Hawksmoor by Hawksmoor

Release date: November 30, 2017
Label: Environmental Studies

Leaning into the mist and darkness Hawksmoor wraps itself tightly in a heavy cloak of London mystery and twisted lore. The occult cartology of Nicholas Hawkmoor’s churches in Iain Sinclair’s ‘Lud Heat’ played out on the Moog and through decaying ‘Basinski’ loops. It proffered a heady soup of psychogeography, hauntology and hammer horror. It even self described as an ‘imaginary soundtrack’, surely we’d all left that sort of nonsense behind at the turn of the century? I suspected, even as I picked it up, that I was making a mistake but the dark magnetism of the sources was too strong – how could it but fail? How could I resist investigating further? I felt compelled to go on.

If, as the old joke goes – writing about music is like dancing about architecture, how then to write, or dance, when faced with music about architecture? How indeed, but this music is made not simply in response to the physical presence of the actual buildings but their positioning, ideas they may or may not enshrine, and an ongoing body of literature and arcane philosophy concerning their significance. A rich intermingling of truth and fiction winding through the hidden history of the city.

As such this is but another footnote to a sprawling mythos. Hawksmoor was called ‘The Devil’s Architect’ for his Freemasonry and fondness for using pyramids and obelisks in his churches, seen as undercutting or mocking the architectural conventions of the Christian church. Sinclair’s ‘Lud Heat’ explores the possibility that the layout of the six churches form an Egyptian heiroglyph deliberately created for magical purpose. In turn it inspired that other great chronicler of the capital Peter Ackroyd to write ‘Hawksmoor’ a further blend of fact and myth around a detective story of ritual killings and both weigh upon Alan Moore’s remarkable ‘From Hell’ a telling of the Ripper murders around Hawksmoor’s Christchurch in Spitalfields. It’s all worth reading and at very least there’s a diverting hour or three searching the internet if this is all new to you but how much does it matter? Accordint to a statement “The music has been composed as an ‘imaginary soundtrack’ that could be used or experienced as an immersive enhancement to an occult psychogeography of London.” While there’s no reason to doubt the inspiration or the sincerity of the exercise, what you get as a listener is a series of evocative and atmospheric mood pieces. In that sense there is no more reason to be aware of, or engaged with, the source than if this were a suite composed in response to a landscape you never had chance to visit.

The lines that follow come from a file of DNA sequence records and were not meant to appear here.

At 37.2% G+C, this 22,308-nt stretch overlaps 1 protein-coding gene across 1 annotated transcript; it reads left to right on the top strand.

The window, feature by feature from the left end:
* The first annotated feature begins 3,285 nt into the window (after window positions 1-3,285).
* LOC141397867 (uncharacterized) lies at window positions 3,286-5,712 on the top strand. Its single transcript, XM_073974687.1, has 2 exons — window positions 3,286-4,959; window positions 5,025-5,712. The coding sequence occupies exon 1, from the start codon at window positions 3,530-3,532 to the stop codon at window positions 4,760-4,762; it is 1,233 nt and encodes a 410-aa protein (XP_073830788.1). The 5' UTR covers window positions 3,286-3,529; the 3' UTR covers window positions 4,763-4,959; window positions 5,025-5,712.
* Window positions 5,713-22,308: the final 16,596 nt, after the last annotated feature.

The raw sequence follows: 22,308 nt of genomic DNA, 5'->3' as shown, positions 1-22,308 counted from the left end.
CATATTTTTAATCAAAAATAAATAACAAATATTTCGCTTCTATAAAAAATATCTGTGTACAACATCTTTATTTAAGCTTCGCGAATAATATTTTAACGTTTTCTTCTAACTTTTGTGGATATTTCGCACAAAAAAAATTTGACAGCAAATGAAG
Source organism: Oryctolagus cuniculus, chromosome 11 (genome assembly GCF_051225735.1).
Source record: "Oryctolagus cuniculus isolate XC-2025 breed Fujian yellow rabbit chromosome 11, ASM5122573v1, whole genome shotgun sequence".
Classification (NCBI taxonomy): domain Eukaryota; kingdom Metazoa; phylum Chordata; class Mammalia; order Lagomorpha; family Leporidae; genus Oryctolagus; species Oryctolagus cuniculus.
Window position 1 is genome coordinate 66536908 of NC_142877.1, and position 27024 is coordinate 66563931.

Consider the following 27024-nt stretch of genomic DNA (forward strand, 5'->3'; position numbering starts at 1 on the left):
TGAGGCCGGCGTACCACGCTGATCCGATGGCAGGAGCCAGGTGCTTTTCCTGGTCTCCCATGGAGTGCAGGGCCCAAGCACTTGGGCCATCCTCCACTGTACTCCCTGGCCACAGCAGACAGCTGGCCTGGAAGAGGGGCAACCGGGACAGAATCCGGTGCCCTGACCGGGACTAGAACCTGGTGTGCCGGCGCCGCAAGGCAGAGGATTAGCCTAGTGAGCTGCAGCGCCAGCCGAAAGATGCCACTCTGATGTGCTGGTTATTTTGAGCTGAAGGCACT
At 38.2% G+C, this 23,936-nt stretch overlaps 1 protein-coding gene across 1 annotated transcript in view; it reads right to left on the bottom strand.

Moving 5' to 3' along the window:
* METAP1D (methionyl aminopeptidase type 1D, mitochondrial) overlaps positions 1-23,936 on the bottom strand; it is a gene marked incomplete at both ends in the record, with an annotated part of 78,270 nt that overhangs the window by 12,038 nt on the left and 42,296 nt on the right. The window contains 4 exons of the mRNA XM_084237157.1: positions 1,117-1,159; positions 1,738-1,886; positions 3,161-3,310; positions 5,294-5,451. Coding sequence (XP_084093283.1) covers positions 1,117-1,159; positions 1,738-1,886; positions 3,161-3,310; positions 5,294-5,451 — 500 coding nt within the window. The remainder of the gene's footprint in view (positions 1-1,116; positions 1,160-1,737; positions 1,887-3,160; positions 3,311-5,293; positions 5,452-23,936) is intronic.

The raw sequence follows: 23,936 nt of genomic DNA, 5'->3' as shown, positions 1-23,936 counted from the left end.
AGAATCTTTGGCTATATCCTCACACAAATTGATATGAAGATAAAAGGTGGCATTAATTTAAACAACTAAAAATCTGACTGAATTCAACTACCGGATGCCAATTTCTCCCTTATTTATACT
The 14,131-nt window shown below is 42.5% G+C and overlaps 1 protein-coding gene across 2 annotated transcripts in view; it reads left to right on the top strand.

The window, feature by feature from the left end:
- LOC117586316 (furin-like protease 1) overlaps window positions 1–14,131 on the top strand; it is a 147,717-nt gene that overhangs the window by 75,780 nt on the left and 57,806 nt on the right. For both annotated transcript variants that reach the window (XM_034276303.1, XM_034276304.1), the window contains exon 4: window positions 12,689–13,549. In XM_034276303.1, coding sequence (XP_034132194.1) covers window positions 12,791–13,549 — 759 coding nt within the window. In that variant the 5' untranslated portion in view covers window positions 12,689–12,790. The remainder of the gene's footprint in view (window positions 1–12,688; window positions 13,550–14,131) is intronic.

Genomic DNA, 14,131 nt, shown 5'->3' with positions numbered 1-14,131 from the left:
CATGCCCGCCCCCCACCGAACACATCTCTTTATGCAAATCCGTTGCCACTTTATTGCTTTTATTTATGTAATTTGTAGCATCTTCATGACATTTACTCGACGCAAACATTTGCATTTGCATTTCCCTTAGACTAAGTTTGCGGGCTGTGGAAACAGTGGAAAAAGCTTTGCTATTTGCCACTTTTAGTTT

What we have here in other terms is an organ record about churches although it largely avoids any clichés that might evoke, the spectral choir makes but one, well handled, appearance. There is a track a piece for each of the six churches bookended by ‘Anno Domini 1736’ (the year of Hawksmoor’s death) and the snappily entitled opener ‘Act for the building of fifty new churches in the cities of London and Westminster 1711’. Its first few notes are a slow, ringing, descending piano line that set a familiarly icy mood. I eventually trace this down to ‘Myer’s House’ from John Carpenter’s ‘Hallowe’en’ soundtrack. It’s so small a nod it could be coincidence but if we consider it a deliberate quote, and given the nature of the project and its subject there’s no reason we shouldn’t, it’s an extraordinarily smart and subtle one. What follows is not the kind of neon lit Carpenter pastiche currently so in vogue but it does occasionally tip its hat to him. The first church ‘St Alfege Greenwich 1712-18’ begins in the clatter and roar of construction before rising up majestically into the light. It would appear that each track represents a personal response to the buildings and in that they are quite distinct, common threads and running motifs are obscured or avoided. ‘Christchurch Spitalfields 1714 – 29’ seems to buzz with an electric pulse as if its spire were a radio tower, it signals slowly washing away against the lapping waves of the Thames. The darkness and dread of ‘St Anne’s Limehouse 1714-30’ contrasts with the bright mood and chiming xylophone sounds of ‘St George in the East 1714 – 29’. When you think you’ve got it pinned as an album of slowly shifting textures and synths becoming ever more atomised along comes the most percussive and urgent moment ‘St Mary Woolnorth 1716-23’ which has a loping rhythm and strong Kosmiche feel.

The closing ‘Anno Domini 1736’ returns to moog textures and some particularly beautiful string washes before fading out to a steady pulse and static clicks. It’s followed by a hidden track of unexpected finger picked guitar and gently sighing beauty. The idea of it as a soundtrack actually works very well, there’s a sense of an episodic story arc concluded in this sweet coda. I’ve no doubt listening to it while visiting the actual sites or making the walk between them could enhance your experience despite the obviously impracticality. More than that it would be incredible to see it performed in a church at some point. I’ve not done that, and I may well never, but there’s plenty to enjoy here regardless. Close listening reveals its careful construction and attention to detail. Like the churches themselves it’s a treasure that will reward you if you sit quietly with it.

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